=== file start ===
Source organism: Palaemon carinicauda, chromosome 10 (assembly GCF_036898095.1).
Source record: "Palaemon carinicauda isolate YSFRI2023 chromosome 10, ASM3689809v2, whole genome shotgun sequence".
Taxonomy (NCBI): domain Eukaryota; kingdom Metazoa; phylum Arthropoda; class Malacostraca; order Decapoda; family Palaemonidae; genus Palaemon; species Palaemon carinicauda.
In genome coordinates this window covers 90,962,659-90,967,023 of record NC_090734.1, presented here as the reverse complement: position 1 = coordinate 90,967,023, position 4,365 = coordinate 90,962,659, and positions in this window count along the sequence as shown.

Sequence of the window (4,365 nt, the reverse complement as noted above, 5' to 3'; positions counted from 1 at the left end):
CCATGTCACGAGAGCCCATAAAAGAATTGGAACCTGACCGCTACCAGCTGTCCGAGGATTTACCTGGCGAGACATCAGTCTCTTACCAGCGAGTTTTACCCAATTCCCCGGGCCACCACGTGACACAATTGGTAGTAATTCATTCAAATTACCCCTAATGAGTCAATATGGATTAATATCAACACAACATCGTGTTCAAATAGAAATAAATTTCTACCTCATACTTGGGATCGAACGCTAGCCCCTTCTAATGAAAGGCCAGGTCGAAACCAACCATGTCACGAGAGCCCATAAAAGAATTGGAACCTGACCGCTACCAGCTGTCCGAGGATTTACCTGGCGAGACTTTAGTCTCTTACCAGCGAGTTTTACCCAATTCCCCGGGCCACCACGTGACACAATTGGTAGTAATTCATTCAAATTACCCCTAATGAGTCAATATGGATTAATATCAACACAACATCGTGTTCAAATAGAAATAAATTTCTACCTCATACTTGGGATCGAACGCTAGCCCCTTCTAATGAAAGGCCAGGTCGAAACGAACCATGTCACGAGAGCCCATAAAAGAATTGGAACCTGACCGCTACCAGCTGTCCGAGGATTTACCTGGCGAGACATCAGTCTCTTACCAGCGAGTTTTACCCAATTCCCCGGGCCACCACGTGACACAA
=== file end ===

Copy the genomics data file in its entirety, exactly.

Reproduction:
Source organism: Palaemon carinicauda, chromosome 10 (assembly GCF_036898095.1).
Source record: "Palaemon carinicauda isolate YSFRI2023 chromosome 10, ASM3689809v2, whole genome shotgun sequence".
Taxonomy (NCBI): domain Eukaryota; kingdom Metazoa; phylum Arthropoda; class Malacostraca; order Decapoda; family Palaemonidae; genus Palaemon; species Palaemon carinicauda.
In genome coordinates this window covers 90,962,659-90,967,023 of record NC_090734.1, presented here as the reverse complement: position 1 = coordinate 90,967,023, position 4,365 = coordinate 90,962,659, and positions in this window count along the sequence as shown.

Sequence of the window (4,365 nt, the reverse complement as noted above, 5' to 3'; positions counted from 1 at the left end):
CCATGTCACGAGAGCCCATAAAAGAATTGGAACCTGACCGCTACCAGCTGTCCGAGGATTTACCTGGCGAGACATCAGTCTCTTACCAGCGAGTTTTACCCAATTCCCCGGGCCACCACGTGACACAATTGGTAGTAATTCATTCAAATTACCCCTAATGAGTCAATATGGATTAATATCAACACAACATCGTGTTCAAATAGAAATAAATTTCTACCTCATACTTGGGATCGAACGCTAGCCCCTTCTAATGAAAGGCCAGGTCGAAACCAACCATGTCACGAGAGCCCATAAAAGAATTGGAACCTGACCGCTACCAGCTGTCCGAGGATTTACCTGGCGAGACTTTAGTCTCTTACCAGCGAGTTTTACCCAATTCCCCGGGCCACCACGTGACACAATTGGTAGTAATTCATTCAAATTACCCCTAATGAGTCAATATGGATTAATATCAACACAACATCGTGTTCAAATAGAAATAAATTTCTACCTCATACTTGGGATCGAACGCTAGCCCCTTCTAATGAAAGGCCAGGTCGAAACGAACCATGTCACGAGAGCCCATAAAAGAATTGGAACCTGACCGCTACCAGCTGTCCGAGGATTTACCTGGCGAGACATCAGTCTCTTACCAGCGAGTTTTACCCAATTCCCCGGGCCACCACGTGACACAA